Hotkeys raised shields (the condition of which was shown to the left) and armed weapons. Players could fire photon torpedoes and phasers aimed by the reticle in the center of the viewscreen in the center. A "radar" showed where your enemy was, indicated by the unit in front of Kirk and between Sulu and Chekov. And it was very easy to get blown away.

Hotkeys raised shields (the condition of which was shown to the left and right screens) and armed weapons. Players could fire photon torpedoes and phasers aimed by the reticle in the center of the viewscreen in the center. A “radar” showed where your enemy was, indicated by the unit in front of Kirk and between Sulu and Chekov. And it was very easy to get blown away.

The classic still holds up reasonably well today with its icon-driven menu system and neat, puzzle-driven stories that do the originals justice in capturing the spirit Roddenberry created them with. It also wasn’t the only “25th Anniversary” game.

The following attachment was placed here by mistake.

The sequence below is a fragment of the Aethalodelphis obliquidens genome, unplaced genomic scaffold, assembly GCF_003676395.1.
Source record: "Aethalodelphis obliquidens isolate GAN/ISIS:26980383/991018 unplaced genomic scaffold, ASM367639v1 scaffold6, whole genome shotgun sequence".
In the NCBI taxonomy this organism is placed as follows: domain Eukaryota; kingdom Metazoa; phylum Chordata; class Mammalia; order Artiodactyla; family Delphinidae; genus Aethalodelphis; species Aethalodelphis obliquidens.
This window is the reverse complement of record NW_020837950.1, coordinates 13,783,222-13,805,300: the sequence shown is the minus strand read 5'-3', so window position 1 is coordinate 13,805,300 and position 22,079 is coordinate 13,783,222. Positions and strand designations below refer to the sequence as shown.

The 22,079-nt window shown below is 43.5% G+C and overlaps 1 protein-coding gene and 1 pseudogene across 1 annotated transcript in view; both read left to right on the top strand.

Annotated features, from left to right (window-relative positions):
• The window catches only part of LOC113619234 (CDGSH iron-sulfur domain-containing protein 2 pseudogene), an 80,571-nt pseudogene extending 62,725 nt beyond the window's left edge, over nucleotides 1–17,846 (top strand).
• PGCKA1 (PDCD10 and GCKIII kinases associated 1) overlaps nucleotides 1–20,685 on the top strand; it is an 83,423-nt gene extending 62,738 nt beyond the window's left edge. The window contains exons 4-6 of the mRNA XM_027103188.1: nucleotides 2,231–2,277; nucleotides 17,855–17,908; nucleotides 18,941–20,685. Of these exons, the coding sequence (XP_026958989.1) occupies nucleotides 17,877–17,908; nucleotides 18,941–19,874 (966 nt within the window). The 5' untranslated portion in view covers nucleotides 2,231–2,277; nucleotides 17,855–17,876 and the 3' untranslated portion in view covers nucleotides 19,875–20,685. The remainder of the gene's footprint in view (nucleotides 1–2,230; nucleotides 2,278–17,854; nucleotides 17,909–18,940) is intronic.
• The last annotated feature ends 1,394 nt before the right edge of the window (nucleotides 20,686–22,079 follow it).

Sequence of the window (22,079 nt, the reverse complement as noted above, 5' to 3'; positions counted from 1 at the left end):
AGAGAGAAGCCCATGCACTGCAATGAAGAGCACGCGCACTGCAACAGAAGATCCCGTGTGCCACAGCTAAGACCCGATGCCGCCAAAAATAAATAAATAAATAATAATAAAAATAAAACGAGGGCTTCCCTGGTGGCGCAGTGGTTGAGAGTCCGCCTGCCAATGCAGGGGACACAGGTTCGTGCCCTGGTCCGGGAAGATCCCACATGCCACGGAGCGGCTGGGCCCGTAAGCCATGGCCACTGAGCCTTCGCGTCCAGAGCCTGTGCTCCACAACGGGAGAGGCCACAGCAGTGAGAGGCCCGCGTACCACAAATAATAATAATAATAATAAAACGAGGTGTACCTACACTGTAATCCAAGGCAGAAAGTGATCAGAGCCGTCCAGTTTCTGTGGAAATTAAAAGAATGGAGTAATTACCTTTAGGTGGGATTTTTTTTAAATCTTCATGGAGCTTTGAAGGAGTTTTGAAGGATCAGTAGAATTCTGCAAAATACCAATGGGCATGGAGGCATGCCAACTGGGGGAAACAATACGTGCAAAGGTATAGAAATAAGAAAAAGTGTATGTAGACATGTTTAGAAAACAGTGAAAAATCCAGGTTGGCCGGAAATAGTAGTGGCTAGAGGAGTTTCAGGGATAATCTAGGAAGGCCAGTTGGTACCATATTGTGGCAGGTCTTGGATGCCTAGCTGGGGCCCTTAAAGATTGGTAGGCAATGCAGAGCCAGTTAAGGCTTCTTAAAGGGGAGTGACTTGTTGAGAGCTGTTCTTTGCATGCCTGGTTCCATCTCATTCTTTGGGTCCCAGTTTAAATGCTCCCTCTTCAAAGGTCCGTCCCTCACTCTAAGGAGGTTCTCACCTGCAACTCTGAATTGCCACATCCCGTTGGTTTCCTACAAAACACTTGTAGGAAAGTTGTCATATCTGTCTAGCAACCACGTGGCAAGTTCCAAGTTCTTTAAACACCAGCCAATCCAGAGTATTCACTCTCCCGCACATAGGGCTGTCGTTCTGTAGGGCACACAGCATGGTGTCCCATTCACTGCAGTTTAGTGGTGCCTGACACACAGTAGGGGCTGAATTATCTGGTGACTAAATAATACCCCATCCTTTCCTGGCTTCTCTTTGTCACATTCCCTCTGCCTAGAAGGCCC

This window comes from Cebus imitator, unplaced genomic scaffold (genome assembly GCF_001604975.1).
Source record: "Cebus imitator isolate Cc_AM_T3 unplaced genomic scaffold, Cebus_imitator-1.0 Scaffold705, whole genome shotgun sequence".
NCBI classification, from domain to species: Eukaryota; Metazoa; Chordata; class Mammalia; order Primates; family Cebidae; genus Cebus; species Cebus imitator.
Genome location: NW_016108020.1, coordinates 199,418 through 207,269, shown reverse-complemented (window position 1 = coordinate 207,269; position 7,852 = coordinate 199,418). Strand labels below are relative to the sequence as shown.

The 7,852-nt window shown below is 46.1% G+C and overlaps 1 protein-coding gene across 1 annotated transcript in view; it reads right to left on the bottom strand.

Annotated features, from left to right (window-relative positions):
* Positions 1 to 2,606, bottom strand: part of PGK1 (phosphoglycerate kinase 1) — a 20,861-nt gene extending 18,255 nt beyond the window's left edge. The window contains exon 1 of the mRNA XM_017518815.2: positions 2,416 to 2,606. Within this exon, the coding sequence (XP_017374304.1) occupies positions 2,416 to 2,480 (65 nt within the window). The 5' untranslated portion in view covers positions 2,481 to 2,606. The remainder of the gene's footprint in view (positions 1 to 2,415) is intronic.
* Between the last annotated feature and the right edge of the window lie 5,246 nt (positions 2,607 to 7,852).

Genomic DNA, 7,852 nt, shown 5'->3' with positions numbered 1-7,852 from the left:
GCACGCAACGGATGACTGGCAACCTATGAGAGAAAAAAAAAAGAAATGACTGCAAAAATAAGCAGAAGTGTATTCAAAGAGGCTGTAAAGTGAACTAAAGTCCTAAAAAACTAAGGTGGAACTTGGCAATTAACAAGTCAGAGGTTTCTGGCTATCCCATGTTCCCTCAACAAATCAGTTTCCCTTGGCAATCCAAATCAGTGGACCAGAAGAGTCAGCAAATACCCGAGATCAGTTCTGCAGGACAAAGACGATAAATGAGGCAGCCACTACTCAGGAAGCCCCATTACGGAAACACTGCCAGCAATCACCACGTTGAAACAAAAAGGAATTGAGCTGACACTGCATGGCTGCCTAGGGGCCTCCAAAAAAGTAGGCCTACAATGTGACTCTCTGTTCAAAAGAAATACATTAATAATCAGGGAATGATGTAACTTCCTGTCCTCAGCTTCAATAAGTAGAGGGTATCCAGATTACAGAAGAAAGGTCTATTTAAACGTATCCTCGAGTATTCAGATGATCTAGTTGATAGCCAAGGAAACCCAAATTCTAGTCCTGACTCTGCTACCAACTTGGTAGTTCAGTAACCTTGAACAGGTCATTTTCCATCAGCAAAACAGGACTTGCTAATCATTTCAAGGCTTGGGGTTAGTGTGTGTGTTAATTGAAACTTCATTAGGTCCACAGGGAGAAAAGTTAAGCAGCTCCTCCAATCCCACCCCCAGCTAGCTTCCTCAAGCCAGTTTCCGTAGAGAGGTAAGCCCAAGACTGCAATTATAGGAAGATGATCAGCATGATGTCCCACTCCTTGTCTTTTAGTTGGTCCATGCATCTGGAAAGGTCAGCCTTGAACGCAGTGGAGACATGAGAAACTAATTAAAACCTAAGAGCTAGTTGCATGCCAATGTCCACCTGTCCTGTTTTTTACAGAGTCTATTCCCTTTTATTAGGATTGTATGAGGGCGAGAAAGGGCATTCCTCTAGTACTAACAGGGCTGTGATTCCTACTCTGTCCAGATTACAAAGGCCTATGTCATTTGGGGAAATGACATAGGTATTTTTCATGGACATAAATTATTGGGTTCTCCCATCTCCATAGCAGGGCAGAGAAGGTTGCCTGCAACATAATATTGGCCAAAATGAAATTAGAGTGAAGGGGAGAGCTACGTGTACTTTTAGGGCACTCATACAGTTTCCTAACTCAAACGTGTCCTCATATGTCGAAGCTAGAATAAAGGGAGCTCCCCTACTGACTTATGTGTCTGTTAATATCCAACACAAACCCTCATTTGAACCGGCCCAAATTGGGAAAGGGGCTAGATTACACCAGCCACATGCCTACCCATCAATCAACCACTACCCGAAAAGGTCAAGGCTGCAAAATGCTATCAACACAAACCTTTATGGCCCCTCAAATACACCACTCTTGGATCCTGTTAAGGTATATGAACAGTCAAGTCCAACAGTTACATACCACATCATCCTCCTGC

Interplay also worked on a version for the Nintendo Entertainment System which came out in 1991 (which was the actual 25th anniversary year) and was dramatically different from this one featuring an adventure centered on a single storyline. Another “25th Anniversary” game was also released on the Nintendo Game Boy in February of 1992, this one also very different from both the NES and PC versions…and which received blistering reviews. Of the three “25th Anniversary” titles, the PC version easily stood out.

Players today can snag the game from both GOG and Steam, two digital distribution services. Though it’s been 25 years, and if you can stomach the space battle clunkiness, exploring the unknown with this crew is still one of the best ways to boldly go where no one has gone before.